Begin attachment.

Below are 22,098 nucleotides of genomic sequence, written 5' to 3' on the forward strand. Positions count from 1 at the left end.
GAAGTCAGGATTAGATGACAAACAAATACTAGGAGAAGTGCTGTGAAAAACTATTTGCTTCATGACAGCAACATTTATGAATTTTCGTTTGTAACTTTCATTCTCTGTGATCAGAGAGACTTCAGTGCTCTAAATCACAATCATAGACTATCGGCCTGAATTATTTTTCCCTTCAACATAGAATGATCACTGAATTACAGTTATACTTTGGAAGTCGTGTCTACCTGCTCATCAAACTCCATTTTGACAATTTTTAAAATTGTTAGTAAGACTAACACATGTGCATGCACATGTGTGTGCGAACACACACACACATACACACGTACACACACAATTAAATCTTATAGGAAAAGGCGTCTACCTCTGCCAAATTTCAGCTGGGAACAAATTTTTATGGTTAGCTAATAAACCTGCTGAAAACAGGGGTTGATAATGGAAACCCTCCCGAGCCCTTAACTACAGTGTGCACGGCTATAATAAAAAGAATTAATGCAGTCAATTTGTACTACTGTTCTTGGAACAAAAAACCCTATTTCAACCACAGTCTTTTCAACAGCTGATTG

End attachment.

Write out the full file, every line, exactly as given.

Below are 22,098 nucleotides of genomic sequence, written 5' to 3' on the forward strand. Positions count from 1 at the left end.
GAAGTCAGGATTAGATGACAAACAAATACTAGGAGAAGTGCTGTGAAAAACTATTTGCTTCATGACAGCAACATTTATGAATTTTCGTTTGTAACTTTCATTCTCTGTGATCAGAGAGACTTCAGTGCTCTAAATCACAATCATAGACTATCGGCCTGAATTATTTTTCCCTTCAACATAGAATGATCACTGAATTACAGTTATACTTTGGAAGTCGTGTCTACCTGCTCATCAAACTCCATTTTGACAATTTTTAAAATTGTTAGTAAGACTAACACATGTGCATGCACATGTGTGTGCGAACACACACACACATACACACGTACACACACAATTAAATCTTATAGGAAAAGGCGTCTACCTCTGCCAAATTTCAGCTGGGAACAAATTTTTATGGTTAGCTAATAAACCTGCTGAAAACAGGGGTTGATAATGGAAACCCTCCCGAGCCCTTAACTACAGTGTGCACGGCTATAATAAAAAGAATTAATGCAGTCAATTTGTACTACTGTTCTTGGAACAAAAAACCCTATTTCAACCACAGTCTTTTCAACAGCTGATTG